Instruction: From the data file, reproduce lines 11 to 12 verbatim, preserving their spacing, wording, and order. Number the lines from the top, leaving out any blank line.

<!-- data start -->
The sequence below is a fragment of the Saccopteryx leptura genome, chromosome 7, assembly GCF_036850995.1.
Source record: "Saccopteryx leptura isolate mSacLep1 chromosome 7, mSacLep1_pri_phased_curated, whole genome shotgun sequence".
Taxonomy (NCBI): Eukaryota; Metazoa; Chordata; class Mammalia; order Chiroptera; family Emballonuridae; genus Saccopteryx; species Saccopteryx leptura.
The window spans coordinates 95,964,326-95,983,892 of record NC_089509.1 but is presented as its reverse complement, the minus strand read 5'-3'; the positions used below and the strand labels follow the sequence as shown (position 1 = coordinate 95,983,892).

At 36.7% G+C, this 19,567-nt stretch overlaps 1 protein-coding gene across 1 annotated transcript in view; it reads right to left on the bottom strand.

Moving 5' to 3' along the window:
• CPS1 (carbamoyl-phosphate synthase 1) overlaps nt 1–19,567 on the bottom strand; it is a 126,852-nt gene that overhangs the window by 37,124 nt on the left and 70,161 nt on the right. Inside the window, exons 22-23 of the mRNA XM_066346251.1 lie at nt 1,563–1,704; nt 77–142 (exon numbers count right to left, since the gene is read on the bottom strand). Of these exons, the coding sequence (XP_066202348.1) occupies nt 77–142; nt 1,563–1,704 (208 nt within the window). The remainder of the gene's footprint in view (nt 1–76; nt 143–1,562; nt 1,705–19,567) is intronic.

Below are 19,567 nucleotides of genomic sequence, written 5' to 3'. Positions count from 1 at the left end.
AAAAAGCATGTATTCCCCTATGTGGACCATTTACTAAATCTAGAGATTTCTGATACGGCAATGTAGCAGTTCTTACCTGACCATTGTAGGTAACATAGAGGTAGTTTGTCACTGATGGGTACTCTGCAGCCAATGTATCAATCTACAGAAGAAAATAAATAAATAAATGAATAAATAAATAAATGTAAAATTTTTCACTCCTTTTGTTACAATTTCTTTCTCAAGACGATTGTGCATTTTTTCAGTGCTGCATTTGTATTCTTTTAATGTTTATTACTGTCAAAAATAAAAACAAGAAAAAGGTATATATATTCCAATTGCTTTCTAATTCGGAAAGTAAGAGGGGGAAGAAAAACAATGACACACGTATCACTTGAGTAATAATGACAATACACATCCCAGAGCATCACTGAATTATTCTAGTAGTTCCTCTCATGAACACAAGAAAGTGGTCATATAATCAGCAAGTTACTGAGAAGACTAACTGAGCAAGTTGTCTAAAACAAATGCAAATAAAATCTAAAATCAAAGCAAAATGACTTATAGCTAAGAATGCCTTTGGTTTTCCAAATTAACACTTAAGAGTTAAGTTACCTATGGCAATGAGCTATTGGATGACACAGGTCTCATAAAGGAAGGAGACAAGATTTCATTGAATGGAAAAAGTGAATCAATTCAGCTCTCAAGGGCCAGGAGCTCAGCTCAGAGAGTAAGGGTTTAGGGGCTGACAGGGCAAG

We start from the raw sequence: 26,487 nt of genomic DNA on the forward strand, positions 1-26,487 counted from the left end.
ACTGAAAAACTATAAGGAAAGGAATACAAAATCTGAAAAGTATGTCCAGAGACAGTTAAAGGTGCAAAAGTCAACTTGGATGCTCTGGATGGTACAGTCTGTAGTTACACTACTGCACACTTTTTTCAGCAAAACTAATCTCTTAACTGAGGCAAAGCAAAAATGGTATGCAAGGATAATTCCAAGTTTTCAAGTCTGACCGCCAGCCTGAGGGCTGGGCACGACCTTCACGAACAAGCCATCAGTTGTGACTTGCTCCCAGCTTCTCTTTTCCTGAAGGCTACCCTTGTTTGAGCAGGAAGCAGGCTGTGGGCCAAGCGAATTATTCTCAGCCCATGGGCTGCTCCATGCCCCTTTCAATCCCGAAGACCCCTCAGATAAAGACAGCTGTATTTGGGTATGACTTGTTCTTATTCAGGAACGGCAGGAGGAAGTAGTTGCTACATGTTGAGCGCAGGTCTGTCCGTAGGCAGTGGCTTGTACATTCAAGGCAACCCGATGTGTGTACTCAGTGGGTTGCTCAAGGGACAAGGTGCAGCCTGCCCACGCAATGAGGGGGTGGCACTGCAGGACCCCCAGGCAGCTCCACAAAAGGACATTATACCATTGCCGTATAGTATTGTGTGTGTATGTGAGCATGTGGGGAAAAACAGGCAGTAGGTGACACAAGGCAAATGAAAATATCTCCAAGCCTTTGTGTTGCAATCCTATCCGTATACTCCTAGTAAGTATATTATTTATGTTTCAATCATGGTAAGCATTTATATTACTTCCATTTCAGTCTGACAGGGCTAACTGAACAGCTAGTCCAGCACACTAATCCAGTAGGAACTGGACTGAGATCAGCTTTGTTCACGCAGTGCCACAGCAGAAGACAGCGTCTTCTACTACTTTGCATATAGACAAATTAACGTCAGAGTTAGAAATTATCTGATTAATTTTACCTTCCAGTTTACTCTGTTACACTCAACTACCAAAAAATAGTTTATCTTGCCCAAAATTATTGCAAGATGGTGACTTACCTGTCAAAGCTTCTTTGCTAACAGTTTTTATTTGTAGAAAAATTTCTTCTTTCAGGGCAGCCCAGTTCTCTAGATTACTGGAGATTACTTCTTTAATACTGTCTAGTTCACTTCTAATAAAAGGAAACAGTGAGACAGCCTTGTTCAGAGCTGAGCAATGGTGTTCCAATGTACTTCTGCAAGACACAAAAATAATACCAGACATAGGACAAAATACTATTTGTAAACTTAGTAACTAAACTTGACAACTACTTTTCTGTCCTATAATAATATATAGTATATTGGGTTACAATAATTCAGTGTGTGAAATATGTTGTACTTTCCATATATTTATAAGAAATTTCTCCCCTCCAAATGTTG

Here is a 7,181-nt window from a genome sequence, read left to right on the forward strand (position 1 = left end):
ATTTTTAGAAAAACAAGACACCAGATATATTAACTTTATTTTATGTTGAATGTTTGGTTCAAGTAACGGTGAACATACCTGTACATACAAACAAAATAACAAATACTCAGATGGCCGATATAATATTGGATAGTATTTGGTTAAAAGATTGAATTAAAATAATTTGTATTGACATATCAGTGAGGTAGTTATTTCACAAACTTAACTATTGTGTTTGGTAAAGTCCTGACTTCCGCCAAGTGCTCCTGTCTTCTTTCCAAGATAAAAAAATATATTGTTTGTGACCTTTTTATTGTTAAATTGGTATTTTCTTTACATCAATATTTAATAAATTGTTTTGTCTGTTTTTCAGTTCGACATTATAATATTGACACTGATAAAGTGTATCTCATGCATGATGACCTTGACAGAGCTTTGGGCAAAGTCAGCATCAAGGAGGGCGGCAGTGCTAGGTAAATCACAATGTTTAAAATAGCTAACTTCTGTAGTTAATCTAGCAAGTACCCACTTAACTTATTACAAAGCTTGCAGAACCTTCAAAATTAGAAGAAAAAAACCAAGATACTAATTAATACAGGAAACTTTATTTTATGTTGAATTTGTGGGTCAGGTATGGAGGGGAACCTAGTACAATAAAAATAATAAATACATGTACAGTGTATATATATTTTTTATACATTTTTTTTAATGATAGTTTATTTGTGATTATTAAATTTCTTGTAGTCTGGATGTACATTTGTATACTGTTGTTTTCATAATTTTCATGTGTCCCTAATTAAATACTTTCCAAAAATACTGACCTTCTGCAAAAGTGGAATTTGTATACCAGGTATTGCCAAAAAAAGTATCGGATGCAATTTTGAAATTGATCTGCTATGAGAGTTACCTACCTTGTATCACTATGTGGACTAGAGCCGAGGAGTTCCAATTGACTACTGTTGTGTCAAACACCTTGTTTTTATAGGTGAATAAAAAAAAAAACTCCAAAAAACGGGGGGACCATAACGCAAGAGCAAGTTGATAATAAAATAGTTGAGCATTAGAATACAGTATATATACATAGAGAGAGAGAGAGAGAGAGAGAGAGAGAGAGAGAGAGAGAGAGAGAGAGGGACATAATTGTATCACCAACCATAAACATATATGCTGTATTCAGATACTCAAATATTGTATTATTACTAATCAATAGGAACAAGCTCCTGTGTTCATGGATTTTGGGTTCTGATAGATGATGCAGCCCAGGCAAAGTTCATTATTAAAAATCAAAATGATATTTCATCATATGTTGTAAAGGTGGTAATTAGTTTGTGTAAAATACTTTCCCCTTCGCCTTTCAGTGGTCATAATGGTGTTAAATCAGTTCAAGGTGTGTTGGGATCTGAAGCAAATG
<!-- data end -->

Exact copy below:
ACTGAAAAACTATAAGGAAAGGAATACAAAATCTGAAAAGTATGTCCAGAGACAGTTAAAGGTGCAAAAGTCAACTTGGATGCTCTGGATGGTACAGTCTGTAGTTACACTACTGCACACTTTTTTCAGCAAAACTAATCTCTTAACTGAGGCAAAGCAAAAATGGTATGCAAGGATAATTCCAAGTTTTCAAGTCTGACCGCCAGCCTGAGGGCTGGGCACGACCTTCACGAACAAGCCATCAGTTGTGACTTGCTCCCAGCTTCTCTTTTCCTGAAGGCTACCCTTGTTTGAGCAGGAAGCAGGCTGTGGGCCAAGCGAATTATTCTCAGCCCATGGGCTGCTCCATGCCCCTTTCAATCCCGAAGACCCCTCAGATAAAGACAGCTGTATTTGGGTATGACTTGTTCTTATTCAGGAACGGCAGGAGGAAGTAGTTGCTACATGTTGAGCGCAGGTCTGTCCGTAGGCAGTGGCTTGTACATTCAAGGCAACCCGATGTGTGTACTCAGTGGGTTGCTCAAGGGACAAGGTGCAGCCTGCCCACGCAATGAGGGGGTGGCACTGCAGGACCCCCAGGCAGCTCCACAAAAGGACATTATACCATTGCCGTATAGTATTGTGTGTGTATGTGAGCATGTGGGGAAAAACAGGCAGTAGGTGACACAAGGCAAATGAAAATATCTCCAAGCCTTTGTGTTGCAATCCTATCCGTATACTCCTAGTAAGTATATTATTTATGTTTCAATCATGGTAAGCATTTATATTACTTCCATTTCAGTCTGACAGGGCTAACTGAACAGCTAGTCCAGCACACTAATCCAGTAGGAACTGGACTGAGATCAGCTTTGTTCACGCAGTGCCACAGCAGAAGACAGCGTCTTCTACTACTTTGCATATAGACAAATTAACGTCAGAGTTAGAAATTATCTGATTAATTTTACCTTCCAGTTTACTCTGTTACACTCAACTACCAAAAAATAGTTTATCTTGCCCAAAATTATTGCAAGATGGTGACTTACCTGTCAAAGCTTCTTTGCTAACAGTTTTTATTTGTAGAAAAATTTCTTCTTTCAGGGCAGCCCAGTTCTCTAGATTACTGGAGATTACTTCTTTAATACTGTCTAGTTCACTTCTAATAAAAGGAAACAGTGAGACAGCCTTGTTCAGAGCTGAGCAATGGTGTTCCAATGTACTTCTGCAAGACACAAAAATAATACCAGACATAGGACAAAATACTATTTGTAAACTTAGTAACTAAACTTGACAACTACTTTTCTGTCCTATAATAATATATAGTATATTGGGTTACAATAATTCAGTGTGTGAAATATGTTGTACTTTCCATATATTTATAAGAAATTTCTCCCCTCCAAATGTTG

Here is a 7,181-nt window from a genome sequence, read left to right on the forward strand (position 1 = left end):